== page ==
Ritchie Blackmore: Medieval Times
GW Has your study of this music included a look at written manuscripts of medieval and Renaissance music, along with listening to various recordings?
BLACKMORE Yes, and what I find fascinating—amongst a lot of other things that I find you can hear so many different versions of the same piece of music. I follow this type of music very closely, and I’ll hear the same tune played in many different ways, with different notes. So this type of music was always open to the interpretation of the performer. In that era, it seems that as long as you were within two notes of the actual note, it was okay!
CANDICE NIGHT Even when we are working something that is based firmly on an old Renaissance song, Ritchie is such an improvisational player that, every time we play it, he interprets the music in new and different ways. He breathes new life into these songs with the way he relates to the music, and expresses himself within it. I don’t think it’s a conscious thing with him; it’s just the way he plays.
GW So, for example, on a song like “Locked in a Crystal Ball,” are the single-note lines you play between the verses and vocal phrases improvised?
BLACKMORE Yes, that’s right.
NIGHT So much of what Ritchie plays is improvised, and I think that’s one of the biggest challenges. Renaissance music, in its purest form, is so rigid and regimented. It’s very strict.
BLACKMORE To me, one of my weaknesses is sticking within a rigid musical form. So I’m attracted to that challenge of trying to play within the structure while still operating as a free-form type of player.
GW Is finding your own angle and approach to this music part of the endeavor, as opposed to sticking to faithful recreations?
BLACKMORE Absolutely. I wasn’t schooled to play this music in the traditional sense, but it really excites me when I hear it played in its purest form. My contribution is to take it into another realm, which is a little bit of rock and blues thrown in there, disguised. I don’t do a lot of string bending when I’m playing this music, but I’ll certainly be thinking almost like a blues/classical player. If anyone is really into this music, they usually stick to how it was played, or how they think it was played, back in those days.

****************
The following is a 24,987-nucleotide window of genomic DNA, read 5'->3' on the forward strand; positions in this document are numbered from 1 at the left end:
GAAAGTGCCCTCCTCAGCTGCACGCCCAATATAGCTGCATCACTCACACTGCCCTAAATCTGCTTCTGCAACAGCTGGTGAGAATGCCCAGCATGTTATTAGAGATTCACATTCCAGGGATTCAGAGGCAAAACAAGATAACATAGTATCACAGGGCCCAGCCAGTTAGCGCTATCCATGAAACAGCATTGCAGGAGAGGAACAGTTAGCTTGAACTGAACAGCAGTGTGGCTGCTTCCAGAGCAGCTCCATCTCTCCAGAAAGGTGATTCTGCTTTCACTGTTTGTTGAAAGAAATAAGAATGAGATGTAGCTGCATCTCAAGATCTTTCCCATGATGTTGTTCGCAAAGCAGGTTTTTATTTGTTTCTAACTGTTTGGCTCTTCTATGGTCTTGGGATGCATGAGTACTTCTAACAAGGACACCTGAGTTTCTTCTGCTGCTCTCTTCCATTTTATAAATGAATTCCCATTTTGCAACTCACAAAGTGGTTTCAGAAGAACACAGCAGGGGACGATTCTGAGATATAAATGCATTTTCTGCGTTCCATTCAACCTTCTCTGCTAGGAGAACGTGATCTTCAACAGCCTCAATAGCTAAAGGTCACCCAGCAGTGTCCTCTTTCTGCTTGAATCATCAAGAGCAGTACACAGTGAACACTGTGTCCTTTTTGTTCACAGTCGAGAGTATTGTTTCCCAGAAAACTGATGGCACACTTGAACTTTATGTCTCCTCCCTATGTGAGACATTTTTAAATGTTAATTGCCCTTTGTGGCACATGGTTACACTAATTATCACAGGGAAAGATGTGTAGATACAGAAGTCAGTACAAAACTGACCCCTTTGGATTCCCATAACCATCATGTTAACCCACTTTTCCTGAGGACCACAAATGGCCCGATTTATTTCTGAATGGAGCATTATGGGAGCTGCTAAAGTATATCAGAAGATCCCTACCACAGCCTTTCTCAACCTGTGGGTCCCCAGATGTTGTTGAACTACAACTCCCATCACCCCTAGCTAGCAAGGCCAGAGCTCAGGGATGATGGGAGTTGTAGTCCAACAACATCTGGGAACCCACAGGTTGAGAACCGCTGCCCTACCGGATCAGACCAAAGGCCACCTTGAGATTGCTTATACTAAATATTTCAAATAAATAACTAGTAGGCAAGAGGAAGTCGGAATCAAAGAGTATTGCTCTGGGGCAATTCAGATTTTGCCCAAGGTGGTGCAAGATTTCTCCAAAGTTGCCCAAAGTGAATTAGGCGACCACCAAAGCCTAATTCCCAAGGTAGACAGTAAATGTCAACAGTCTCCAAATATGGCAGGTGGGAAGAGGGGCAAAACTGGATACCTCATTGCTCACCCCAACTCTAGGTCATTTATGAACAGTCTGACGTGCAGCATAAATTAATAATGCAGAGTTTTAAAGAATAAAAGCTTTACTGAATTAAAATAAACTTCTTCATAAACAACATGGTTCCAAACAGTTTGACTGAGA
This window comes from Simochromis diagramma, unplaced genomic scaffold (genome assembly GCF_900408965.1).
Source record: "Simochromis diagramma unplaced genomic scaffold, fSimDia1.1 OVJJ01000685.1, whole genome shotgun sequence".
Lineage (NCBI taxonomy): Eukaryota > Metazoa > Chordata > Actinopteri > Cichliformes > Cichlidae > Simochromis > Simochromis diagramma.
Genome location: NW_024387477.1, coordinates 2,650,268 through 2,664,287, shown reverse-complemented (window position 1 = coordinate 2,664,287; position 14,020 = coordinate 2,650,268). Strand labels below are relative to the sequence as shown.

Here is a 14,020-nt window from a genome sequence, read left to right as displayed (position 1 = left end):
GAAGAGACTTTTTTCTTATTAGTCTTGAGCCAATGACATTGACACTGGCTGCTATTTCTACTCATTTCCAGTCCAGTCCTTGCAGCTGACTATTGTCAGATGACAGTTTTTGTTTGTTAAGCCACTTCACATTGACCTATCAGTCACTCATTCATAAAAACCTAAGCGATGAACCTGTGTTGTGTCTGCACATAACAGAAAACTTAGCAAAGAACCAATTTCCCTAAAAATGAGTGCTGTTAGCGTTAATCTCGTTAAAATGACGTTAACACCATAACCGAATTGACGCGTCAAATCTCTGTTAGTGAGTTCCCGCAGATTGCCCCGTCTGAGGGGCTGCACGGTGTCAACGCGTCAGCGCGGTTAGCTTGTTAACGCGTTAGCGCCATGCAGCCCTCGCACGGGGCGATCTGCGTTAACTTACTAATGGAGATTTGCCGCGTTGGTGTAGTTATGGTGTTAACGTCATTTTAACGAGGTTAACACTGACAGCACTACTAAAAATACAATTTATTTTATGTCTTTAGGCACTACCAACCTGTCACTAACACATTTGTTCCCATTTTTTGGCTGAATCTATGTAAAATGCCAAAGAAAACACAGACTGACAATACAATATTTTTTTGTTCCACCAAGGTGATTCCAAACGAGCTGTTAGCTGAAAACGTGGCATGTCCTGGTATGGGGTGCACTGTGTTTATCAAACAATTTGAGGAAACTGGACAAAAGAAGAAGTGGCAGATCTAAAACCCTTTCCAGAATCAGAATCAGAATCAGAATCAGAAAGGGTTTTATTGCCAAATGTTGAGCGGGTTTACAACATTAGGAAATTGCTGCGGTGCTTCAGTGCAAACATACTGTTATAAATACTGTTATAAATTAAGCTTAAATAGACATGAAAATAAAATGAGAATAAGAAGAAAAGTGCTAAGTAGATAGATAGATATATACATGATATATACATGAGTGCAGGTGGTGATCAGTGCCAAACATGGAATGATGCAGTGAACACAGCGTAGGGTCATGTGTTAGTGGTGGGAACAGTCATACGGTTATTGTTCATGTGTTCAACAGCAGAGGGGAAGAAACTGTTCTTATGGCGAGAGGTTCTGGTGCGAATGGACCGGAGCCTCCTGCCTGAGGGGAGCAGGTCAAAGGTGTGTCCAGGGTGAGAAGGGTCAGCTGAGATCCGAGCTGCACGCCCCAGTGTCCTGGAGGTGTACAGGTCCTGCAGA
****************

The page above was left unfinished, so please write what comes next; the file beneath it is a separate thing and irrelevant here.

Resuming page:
Candice and I will often sit down and play this music like a real purist medieval band. I’ll be playing the mandola [an eight-stringed instrument having four paired strings tuned in unison] or the nyckelharpa [a stringed instrument played with a bow and fingered with keys rather than a fretboard], and she’ll be playing the shawm [the oboe’s predecessor], and we’ll say, “This is exactly what the purists would want.” But then we’ll say, “Ah, let’s make sure there’s a drum thing in there, and let’s add synthesizers and flutes,” because we really would rather be interpreters than recreationists. One of the strangest compliments I ever got was, “I don’t like Renaissance music, but I love your band!” Yet we’re playing Renaissance-inspired music.
GW Your interest in the incorporation of classical themes with rock is well represented by many Deep Purple and Rainbow recordings, one such example being Deep Purple’s 1969 release, Concerto for Group and Orchestra, recorded with the Royal Philharmonic Orchestra.
BLACKMORE That was an experiment, and that was more Jon’s [Lord, Deep Purple keyboardist] world. It wasn’t my world; I felt very awkward. I was supposed to play a 24-bar solo with the violins behind me, and of course I ended up playing like 52 bars instead. So I even messed that up! The conductor had to bring in the violins after my solo, and he was just looking at me, hovering…[laughs], “We’re now into the 52nd bar; it was supposed to be over at 24. When is he going to stop?!” And of course the violinists were all holding their ears!
GW In the YouTube videos of that performance you can see that some of them were actually smiling.
BLACKMORE They were smiling because they were thinking, Who are these… Everyone was complaining about my amplifier being too loud.
GW Have you had to change anything in regard to your playing technique in order to play the music of Blackmore’s Night?
BLACKMORE Yes, I have. I’ve had to come to terms with some real challenges since taking on this endeavor. It can be incredibly exhilarating and also incredibly depressing, because I have now adopted a different playing technique. In the old days, I always played with a pick, and that was the end of it. Nowadays I’m playing mostly fingerstyle because a lot of the time I am accompanying Candi’s singing, without the band, and I have to cover the bass lines and the chords simultaneously. So this plays its part in everything I write, because I write with the application in mind that I have to cover all of the parts.
What’s complicated about it is that I now have two styles: one is fingerstyle and the other is electric plectrum-style. I utilize both onstage, and it takes a few moments to get comfortable switching from one to the other. If I’m playing fingerstyle and I have to switch immediately to using a pick, my picking takes a minute to kick in. It’s like, “Wake up!” The truth is that I never practice picking anymore, because I’m usually playing fingerstyle when I play at home.
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